“Plus, a darker jobs report than excepted jobs translates into a higher likelihood of a full stimulus package, which perversely acts as a tailwind for the market,” he said.

Optimism for further aid has supported bullish forecasts for market performance in 2021. Indeed, David Kostin of Goldman Sachs predicts the S&P 500 will end 2021 at 4300.

Meanwhile, investors will also be keeping an eye on bond yields, which rose last week and earlier in the week in a move blamed on fears that another fiscal package could fuel inflation. This could create problems for stocks, as higher yields make stock valuations more difficult to justify. Investors might also be concerned that a pick-up in inflation would see the Federal Reserve relax its bond-buying program faster than expected.

In other economic news, the US import price index rose 0.9% in December and 0.4% in December, excluding fuel prices.

Investors will also pay close attention to a speech by Fed Chairman Jerome Powell at 12:30 p.m. EST.

Which companies are targeted?
  • BlackRock Inc.
    BLK,
    -3.27%
    stocks fell 3.7%, after the asset manager, with $ 8.7 trillion in assets under management, reported fourth-quarter earnings and income better than expected.

  • Shars Tesla Inc.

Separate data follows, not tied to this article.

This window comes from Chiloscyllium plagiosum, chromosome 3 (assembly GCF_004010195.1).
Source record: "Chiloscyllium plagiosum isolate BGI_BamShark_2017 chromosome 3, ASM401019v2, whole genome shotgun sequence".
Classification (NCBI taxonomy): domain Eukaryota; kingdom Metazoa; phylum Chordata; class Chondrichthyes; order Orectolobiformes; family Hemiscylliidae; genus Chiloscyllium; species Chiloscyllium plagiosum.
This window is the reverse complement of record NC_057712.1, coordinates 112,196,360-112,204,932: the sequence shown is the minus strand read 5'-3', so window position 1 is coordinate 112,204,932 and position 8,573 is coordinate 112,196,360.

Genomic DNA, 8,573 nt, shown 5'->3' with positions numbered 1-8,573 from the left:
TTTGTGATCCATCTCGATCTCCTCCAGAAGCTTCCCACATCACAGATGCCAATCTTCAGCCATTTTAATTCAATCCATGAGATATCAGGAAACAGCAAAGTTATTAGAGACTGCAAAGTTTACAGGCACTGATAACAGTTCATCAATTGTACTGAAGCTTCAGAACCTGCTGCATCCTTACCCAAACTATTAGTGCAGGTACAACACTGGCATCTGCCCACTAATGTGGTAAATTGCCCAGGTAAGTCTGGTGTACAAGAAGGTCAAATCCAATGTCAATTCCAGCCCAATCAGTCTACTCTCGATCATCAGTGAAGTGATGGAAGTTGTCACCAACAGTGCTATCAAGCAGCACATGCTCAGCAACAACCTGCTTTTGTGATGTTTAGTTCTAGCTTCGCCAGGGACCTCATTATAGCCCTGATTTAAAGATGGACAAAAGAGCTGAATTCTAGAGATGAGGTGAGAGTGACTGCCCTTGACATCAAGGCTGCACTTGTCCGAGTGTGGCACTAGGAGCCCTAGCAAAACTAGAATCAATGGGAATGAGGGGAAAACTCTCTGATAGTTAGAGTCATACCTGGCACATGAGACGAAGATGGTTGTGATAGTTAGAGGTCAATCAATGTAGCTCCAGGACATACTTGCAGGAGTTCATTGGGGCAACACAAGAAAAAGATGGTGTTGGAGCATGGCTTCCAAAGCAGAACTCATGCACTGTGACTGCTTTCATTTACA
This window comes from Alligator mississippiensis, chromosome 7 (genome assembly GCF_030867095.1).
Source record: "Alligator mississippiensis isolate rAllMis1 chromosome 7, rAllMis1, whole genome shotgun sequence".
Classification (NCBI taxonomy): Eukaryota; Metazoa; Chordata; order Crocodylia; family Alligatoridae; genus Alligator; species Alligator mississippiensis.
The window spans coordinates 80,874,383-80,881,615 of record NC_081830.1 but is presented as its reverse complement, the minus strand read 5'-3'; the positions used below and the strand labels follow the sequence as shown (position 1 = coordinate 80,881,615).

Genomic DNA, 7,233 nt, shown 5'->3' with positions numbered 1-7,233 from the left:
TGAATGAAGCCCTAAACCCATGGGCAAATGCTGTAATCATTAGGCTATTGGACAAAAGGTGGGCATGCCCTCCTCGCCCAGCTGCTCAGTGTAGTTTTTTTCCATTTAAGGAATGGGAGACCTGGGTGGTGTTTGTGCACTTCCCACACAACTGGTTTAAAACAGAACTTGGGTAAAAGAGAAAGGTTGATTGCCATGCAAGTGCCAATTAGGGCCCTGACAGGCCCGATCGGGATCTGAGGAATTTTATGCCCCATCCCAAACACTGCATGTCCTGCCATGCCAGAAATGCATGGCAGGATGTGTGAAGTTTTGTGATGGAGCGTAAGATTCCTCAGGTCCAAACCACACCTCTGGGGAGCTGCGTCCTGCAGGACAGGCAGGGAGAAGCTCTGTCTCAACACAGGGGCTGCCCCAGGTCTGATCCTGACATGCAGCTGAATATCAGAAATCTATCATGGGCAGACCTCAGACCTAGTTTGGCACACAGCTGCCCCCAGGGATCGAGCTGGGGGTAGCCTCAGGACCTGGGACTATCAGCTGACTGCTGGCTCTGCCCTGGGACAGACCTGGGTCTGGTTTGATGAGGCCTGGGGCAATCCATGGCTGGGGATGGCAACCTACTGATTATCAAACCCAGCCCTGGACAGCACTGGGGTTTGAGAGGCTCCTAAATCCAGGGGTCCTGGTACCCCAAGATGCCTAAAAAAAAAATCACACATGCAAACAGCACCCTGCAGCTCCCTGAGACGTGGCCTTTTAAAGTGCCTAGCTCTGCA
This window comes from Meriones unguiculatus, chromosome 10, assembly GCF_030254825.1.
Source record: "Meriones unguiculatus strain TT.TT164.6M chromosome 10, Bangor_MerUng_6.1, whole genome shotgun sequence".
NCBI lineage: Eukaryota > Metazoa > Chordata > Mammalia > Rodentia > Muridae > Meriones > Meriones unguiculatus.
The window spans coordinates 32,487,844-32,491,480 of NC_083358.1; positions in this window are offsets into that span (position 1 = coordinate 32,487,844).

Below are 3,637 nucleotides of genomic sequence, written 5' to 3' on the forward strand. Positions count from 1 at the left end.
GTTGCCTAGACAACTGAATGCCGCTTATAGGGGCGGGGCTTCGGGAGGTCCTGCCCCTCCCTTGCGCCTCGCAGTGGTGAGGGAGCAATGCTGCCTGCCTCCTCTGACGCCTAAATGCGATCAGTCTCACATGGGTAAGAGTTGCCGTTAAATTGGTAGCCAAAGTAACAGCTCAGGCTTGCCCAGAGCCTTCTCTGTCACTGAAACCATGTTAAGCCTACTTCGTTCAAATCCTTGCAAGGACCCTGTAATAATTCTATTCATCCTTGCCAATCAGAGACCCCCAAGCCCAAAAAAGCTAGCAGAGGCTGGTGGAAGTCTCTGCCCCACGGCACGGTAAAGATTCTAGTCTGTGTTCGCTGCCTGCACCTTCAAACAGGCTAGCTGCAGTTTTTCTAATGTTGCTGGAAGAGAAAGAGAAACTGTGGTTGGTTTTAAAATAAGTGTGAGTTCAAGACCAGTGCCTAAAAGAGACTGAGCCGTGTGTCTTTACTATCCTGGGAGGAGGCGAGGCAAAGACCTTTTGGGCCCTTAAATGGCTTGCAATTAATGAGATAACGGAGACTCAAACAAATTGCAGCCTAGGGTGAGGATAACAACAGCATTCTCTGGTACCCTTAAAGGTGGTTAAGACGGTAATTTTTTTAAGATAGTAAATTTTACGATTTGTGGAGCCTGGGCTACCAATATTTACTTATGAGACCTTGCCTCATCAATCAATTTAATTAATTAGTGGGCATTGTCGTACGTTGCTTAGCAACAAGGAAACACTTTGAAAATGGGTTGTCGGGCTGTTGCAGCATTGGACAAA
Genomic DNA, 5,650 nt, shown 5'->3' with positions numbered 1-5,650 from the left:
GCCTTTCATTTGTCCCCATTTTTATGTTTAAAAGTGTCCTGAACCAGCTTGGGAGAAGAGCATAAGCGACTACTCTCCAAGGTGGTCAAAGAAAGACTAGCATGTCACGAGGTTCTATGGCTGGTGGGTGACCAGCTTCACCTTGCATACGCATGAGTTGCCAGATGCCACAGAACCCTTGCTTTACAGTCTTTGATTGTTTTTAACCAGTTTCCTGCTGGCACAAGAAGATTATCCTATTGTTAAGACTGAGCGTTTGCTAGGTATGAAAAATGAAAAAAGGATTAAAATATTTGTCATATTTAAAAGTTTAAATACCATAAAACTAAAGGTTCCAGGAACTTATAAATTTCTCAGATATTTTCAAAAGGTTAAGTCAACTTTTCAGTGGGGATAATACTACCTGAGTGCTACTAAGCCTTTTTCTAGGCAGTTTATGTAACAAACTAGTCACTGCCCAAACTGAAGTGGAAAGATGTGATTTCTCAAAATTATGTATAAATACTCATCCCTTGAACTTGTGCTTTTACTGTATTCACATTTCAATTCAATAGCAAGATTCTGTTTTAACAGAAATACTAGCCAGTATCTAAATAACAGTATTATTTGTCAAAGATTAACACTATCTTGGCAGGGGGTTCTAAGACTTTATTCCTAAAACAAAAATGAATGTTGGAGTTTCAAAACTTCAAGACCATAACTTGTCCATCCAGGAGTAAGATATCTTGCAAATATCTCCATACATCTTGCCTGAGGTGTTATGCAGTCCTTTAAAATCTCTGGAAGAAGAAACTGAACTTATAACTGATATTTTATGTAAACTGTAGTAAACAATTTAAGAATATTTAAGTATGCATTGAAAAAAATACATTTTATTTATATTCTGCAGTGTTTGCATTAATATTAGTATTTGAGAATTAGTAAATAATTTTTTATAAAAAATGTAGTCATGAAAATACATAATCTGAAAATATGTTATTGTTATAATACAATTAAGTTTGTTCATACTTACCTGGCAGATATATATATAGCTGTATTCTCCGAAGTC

TSLA,
    + 0.29%
    were 1.2% lower. The National Highway Traffic Safety Administration has sent a letter to the electric vehicle maker requesting a voluntary recall of 158,000 Model X units from the 2016, 2017 and 2018 model years due to a possible defect affecting safety functions, including the operation of the rear view camera.

  • Google Parent Alphabet Inc. GOOG share,
    + 0.57%

    GOOGL,
    + 0.52%
    may be the focus of concern after the company announced it completed the acquisition of fitness tracking company Fitbit. Alphabet’s class A and C shares rose 0.4%.

  • Cisco Systems
    CSCO,
    + 0.20%
    the stock was the focus of concern after CNBC reported it was offering a higher bit forAcacia Communications
    CFIA,
    + 31.87%.
    Cisco shares lost 0.3%, while Acacia shares jumped 31%.

  • Virgin Galactic SPCE shares,
    + 20.01%
    jumped more than 20% after ARK Investment Management filed with the Securities and Exchange Commission to launch an exchange-traded space exploration fund.

How are other assets traded?
  • The yield on the 10-year US Treasury note TMUBMUSD02Y,
    0.161%
    is up 1 basis point around 1.10%.

  • The ICE US Dollar DXY index,
    + 0.03%,
    a gauge of the currency against a basket of six big rivals, rose 0.2%.

  • Oil futures were trading lower, with the US benchmark CL.1,
    -0.59%
    0.3% lower at $ 52.77 per barrel. GC00 Gold Futures,
    -0.49%
    were trading 0.6% lower at $ 1,843.70 an ounce.

  • The pan-European Stoxx 600 SXXP index,
    + 0.68%
    was up 0.4%, while London’s FTSE 100 UKX,
    + 0.65%
    was up 0.5%.

  • In Asia, the Shanghai Composite SHCOMP,
    -0.91%
    closed down 0.9%, while the Hong Kong Hang Seng HSI Index,
    + 0.93%
    climbed 0.9% and the Japanese Nikkei 225 NIK index,
    + 0.85%
    gained 0.9%